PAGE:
The plunger head may have an outwardly resiliently biased perimeter of larger dimension than the inside of the insert for engaging the inside surface of the insert. A simple method of engagement, attachment and detachment is thereby provided.

The container, plunger head and insert may be of circular cross-section, the head may include a perforated gauze material extending across the head and a spring extending around the perimeter of the head to provide an outward bias, the external diameter of the head being greater than the internal diameter of the insert. According to that example the insert can be simply and inexpensively manufactured as it is not necessary to provide complex attachment means on the insert. In addition, the insert is suitable for use with an unmodified conventional plunge filter infuser and plunger. The insert may be shaped to be a snug fit in the container. The insert can easily be stored in the container and in addition will allow both the plunger and the insert to be retracted from the container easily when the plunger is in engagement with an inside surface of the insert.

At least a portion of the insert may be perforated. For example, the insert may comprise a side wall in the form of a sleeve, and a perforated base. As a result, manufacture of the insert may be yet simpler and cheaper. The perforated base may, for example, be formed of a metallic gauze suitable for straining the beverage from the infusible material such as the gauze commonly forming part of a plunge filter. A portion of the base may be reinforced in order to avoid wear or damage to the base. If it is desired to strengthen the beverage, the plunger and insert may be repeatedly drawn up and down within the container to enhance infusion through the filter material. In addition, the perforation of part of the insert renders it more easy to remove the insert from the plunge filter infuser.

Furthermore, the perforations allow liquid to drain from the insert; the plunger head can be pushed further into the insert to further compress and drain the infusible material as a result of which when the plunger and insert are removed the infusible material confined therebetween is substantially dry. For example, perforations may be provided in the sides of the insert to improve drainage. For example perforations can be provided in the vicinity of the top of the insert such that, when the plunger has been fully driven into the insert to compress and drain the infusible material, any liquid in the insert above the level of the plunger head can drain out of the insert. The disposal and cleaning operation is thus especially simple and free of mess. This is particularly the case as the residual grounds can be compressed to such an extent that they form a cake for simple and clean disposal.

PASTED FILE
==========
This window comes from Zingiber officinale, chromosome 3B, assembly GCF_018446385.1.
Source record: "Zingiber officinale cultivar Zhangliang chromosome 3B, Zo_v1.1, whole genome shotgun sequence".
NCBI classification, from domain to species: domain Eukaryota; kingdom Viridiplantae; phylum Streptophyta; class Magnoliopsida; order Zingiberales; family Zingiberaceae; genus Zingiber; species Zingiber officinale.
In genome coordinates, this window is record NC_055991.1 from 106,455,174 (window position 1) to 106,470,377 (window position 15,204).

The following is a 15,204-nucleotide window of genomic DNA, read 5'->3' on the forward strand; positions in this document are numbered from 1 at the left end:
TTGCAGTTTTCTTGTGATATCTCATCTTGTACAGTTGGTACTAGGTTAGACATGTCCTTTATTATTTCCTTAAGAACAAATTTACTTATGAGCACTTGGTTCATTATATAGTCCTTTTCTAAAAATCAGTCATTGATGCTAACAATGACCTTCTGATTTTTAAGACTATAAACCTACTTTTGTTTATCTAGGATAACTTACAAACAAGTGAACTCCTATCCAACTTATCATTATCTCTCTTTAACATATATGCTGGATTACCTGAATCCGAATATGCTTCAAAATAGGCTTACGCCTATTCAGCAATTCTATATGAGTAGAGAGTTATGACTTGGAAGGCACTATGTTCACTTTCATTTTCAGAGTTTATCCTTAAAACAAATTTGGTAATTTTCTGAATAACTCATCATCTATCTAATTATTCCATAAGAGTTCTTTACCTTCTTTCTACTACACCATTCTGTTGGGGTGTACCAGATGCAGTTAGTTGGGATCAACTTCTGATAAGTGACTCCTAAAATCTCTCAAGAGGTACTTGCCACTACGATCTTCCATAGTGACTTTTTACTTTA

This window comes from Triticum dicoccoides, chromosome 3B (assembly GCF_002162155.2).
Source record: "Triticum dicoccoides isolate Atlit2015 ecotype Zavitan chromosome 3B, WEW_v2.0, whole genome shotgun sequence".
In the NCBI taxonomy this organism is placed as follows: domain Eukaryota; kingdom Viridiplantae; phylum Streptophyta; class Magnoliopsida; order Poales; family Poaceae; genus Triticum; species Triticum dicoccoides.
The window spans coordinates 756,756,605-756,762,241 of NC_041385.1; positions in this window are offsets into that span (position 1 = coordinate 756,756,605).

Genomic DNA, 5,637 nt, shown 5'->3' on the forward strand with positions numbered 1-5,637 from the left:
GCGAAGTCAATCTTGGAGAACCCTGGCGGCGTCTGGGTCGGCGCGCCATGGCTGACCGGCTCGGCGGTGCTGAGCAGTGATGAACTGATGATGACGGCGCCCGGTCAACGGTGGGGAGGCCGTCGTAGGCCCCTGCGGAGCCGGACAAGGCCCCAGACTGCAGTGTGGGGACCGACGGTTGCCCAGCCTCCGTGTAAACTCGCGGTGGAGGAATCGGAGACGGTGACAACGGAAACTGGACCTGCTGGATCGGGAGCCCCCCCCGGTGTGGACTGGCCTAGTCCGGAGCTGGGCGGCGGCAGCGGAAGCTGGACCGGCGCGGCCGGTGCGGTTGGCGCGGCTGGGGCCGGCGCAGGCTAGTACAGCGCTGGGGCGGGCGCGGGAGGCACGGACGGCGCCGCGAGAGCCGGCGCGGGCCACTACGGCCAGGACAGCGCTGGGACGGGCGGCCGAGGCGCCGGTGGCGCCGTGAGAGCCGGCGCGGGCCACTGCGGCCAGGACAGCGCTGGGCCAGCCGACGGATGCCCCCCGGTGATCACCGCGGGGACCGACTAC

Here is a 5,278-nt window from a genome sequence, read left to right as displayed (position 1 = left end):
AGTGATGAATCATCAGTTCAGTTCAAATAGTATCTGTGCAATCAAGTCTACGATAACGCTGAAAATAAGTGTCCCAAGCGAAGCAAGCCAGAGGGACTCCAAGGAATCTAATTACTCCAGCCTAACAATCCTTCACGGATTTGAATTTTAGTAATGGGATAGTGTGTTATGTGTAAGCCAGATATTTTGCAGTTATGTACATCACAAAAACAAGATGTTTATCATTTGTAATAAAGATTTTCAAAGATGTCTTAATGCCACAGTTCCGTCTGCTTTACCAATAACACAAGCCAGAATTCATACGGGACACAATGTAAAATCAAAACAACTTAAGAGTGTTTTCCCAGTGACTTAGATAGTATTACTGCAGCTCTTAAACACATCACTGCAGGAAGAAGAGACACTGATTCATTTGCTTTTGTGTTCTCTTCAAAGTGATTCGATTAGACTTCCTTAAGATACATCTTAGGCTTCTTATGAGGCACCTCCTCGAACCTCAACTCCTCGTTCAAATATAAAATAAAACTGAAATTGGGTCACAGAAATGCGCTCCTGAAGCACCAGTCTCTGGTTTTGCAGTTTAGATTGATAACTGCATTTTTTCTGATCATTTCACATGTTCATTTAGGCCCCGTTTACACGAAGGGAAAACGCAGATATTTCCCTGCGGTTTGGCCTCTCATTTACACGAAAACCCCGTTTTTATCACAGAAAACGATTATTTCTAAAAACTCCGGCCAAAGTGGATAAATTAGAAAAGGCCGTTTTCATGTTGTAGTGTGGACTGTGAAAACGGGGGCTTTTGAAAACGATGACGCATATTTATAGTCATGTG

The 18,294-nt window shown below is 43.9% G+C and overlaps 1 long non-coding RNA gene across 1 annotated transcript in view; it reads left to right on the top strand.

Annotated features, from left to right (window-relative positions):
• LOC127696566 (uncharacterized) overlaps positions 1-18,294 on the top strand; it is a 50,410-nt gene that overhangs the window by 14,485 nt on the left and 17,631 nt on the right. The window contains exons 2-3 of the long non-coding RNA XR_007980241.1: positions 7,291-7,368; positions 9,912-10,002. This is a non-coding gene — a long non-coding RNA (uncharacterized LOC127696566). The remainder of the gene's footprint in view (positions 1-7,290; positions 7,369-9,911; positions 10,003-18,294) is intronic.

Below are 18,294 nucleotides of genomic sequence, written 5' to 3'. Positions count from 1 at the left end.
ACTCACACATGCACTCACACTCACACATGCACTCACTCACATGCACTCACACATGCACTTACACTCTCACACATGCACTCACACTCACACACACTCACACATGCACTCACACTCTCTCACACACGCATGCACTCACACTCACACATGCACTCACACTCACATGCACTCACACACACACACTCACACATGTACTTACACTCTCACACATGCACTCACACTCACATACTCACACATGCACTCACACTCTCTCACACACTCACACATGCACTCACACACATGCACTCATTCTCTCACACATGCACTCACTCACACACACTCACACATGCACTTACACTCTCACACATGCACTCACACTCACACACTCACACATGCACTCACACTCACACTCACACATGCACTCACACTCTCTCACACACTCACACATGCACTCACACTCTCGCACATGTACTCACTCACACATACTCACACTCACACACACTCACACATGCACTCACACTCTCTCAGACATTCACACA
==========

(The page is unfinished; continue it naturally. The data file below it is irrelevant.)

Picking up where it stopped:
A portion of the insert may be contoured for attachment to the plunger to improve entry. For example, the lip of the insert may be appropriately shaped. Alternatively, or in addition, external contours may be added.

The insert may be calibrated for selected quantities of infusible material. Accordingly, the commonly encountered problem of uncertainty as to the correct amount of, for example, infusible coffee grounds, can be avoided. Coffee grounds may be poured into the insert up to an appropriate calibration mark either before or after the insert is placed in the container. The insert may be pre-filled with a predetermined quantity of infusible material. Pre-filled, disposable or re-fillable inserts can, for example, be manufactured, allowing further ease of use and, where appropriate, close regulation of the amounts of coffee and other beverage infusions used in cafes, restaurants and other commercial operations.

The top end of the insert may be of dimension to form a snug fit with the container when in place in the container. The base of the insert may or may not also fit snugly into the container; the insert is preferably shaped such that it comes into contact with the container so as to allow pressure to be exerted upon the plunger in order to enable engagement of the plunger head with the inside of the insert when the insert has been inserted into the container.

According to the present invention there is further provided a method of making a beverage in a beverage infuser comprising a container, a plunger having a head slidable within the container and a cup-shaped insert, wherein the insert is placed at the base of the container, infusible material is placed in the insert before or after it is placed in the container, heated water is poured into the container, the plunger is inserted into the container and, when the beverage has brewed sufficiently, slid towards the base of the container and into engagement with the insert to attach the insert to the plunger with the infusible material confined therebetween, the plunger and insert attached thereto are withdrawn from the container, the insert is detached from the plunger and the infusible material is disposed of.